On this day, little K— has been baptized into this diverse and sometimes wacky group of folk otherwise known as the Body of Christ.  Like each of you, she too is now sealed by the Holy Spirit and marked with the Cross of Christ forever.  She now bears the name Child of God and is numbered among the members who make up Christ’s Body here in [Your Town] and throughout the world.  Such is both blessing and responsibility.  As Teresa of Avila once summed up so well:  “Christ has no body on earth but yours, no hands but yours, no feet but yours; yours are the eyes through which the compassion of Christ looks out on a hurting world, yours are the feet with which he goes about doing good; yours are the hands with which he is to bless now.”  Yours, K—.  And, beloved children of God, each one of yours, too.

One plus one and one and one and one and one equaling one.  The fulfillment of Jesus’ prayer is happening all around us all the time.  We just don’t see it.  Our human tendency is to focus on everything that’s wrong in the world and wrong in our lives and wrong with each other.  We think that in order to make any sort of difference, we have to do something big.  Volunteer in a food pantry or serve on the church council or—God forbid—run for public office.  Those are good and necessary things and thank God for the people who feel called to do them.  But not everybody does and that’s okay.  Each one of us lives out our discipleship one newspaper, one door held open, one fading rosebush at a time.  And the Holy Spirit keeps helping.  And Jesus keeps praying.  And we all inch closer and closer to the glory of the coming of the kingdom of God.

May God bless each of you.  Amen.

 

 

 

 

 

 

 

 

Happy (Mother’s) Day

Bing images - I love mummyFor every mother, there’s another.  Another woman who, for one reason or another, is not or has not.  Mother’s Day is not flowers and pretty cards and adorable handmade gifts for everyone.  Some of us are still grieving the loss of our mother or the loss of a pregnancy or having lost custody of our children.  Some of us are still coming to terms with our life choices, whether they be career, lifestyle, or perhaps even addiction having brought us through circumstances where motherhood was never a viable option.  And some of us have been abused or have never had children and harbor a certain amount of resentment that society and Hallmark persist in holding up motherhood as the ideal and norm for all women.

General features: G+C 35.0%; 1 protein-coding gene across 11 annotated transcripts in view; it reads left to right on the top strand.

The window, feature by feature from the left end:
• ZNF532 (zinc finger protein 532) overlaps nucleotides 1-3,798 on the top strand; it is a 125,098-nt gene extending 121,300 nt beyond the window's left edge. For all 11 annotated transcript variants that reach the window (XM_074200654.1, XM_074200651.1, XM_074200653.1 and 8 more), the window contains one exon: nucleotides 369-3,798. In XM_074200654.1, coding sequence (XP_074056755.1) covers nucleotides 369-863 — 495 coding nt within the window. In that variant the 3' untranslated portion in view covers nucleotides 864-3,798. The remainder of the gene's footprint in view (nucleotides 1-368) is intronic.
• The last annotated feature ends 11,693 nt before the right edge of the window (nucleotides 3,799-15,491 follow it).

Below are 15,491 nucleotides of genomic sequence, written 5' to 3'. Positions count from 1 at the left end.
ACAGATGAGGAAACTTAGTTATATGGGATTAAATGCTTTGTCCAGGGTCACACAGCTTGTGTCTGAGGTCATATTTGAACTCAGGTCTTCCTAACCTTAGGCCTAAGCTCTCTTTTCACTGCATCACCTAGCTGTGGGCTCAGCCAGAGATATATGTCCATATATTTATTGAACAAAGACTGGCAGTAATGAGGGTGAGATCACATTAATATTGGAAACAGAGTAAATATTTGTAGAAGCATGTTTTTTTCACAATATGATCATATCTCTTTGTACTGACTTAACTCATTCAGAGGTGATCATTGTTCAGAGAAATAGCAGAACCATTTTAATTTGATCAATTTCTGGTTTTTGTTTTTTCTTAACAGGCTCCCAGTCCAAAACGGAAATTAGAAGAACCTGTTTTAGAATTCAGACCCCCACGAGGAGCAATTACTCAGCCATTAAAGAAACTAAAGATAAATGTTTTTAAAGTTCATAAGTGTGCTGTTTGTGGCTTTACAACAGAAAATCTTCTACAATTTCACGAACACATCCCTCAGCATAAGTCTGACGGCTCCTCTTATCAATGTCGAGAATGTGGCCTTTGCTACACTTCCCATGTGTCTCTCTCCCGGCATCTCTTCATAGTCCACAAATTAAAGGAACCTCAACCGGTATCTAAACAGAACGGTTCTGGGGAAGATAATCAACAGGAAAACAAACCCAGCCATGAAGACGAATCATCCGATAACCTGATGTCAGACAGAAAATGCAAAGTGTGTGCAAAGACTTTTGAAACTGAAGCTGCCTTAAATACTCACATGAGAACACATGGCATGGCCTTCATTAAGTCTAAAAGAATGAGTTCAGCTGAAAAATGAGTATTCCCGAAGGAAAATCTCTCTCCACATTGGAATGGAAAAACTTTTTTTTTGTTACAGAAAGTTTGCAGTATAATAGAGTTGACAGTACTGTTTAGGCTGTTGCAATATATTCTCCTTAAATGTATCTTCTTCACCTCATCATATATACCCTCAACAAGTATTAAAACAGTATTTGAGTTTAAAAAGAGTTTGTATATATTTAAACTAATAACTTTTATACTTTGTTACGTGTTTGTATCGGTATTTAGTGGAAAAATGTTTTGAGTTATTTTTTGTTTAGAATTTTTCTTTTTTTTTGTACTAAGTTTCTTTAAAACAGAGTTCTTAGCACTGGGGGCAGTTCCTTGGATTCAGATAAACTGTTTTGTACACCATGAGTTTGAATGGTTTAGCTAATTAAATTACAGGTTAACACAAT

Every Mother’s Day, my father (who was every bit a scoundrel the other 364 days of the year) would plant geraniums for my mom.  Red ones.  Buckets of them.  I don’t have any recollection of there ever being any tenderness between them.  This annual gift of flowers and planting was a ritual carried out as obligation and received with near indifference.  But still, all these years later, after both my parents have long since passed, geraniums continue to represent Mother’s Day to me.  So, when I was at Home Depot last week picking out flowers for the pots on and around my deck, I had to purchase one red geranium to include among the impatiens, petunias, marigolds, and other pretty plants I do not know the names of.  That single geranium is a hardy little bugger and even has a few new red buds.  A sign of some sorts, perhaps.  Happy Mother’s Day, Mom.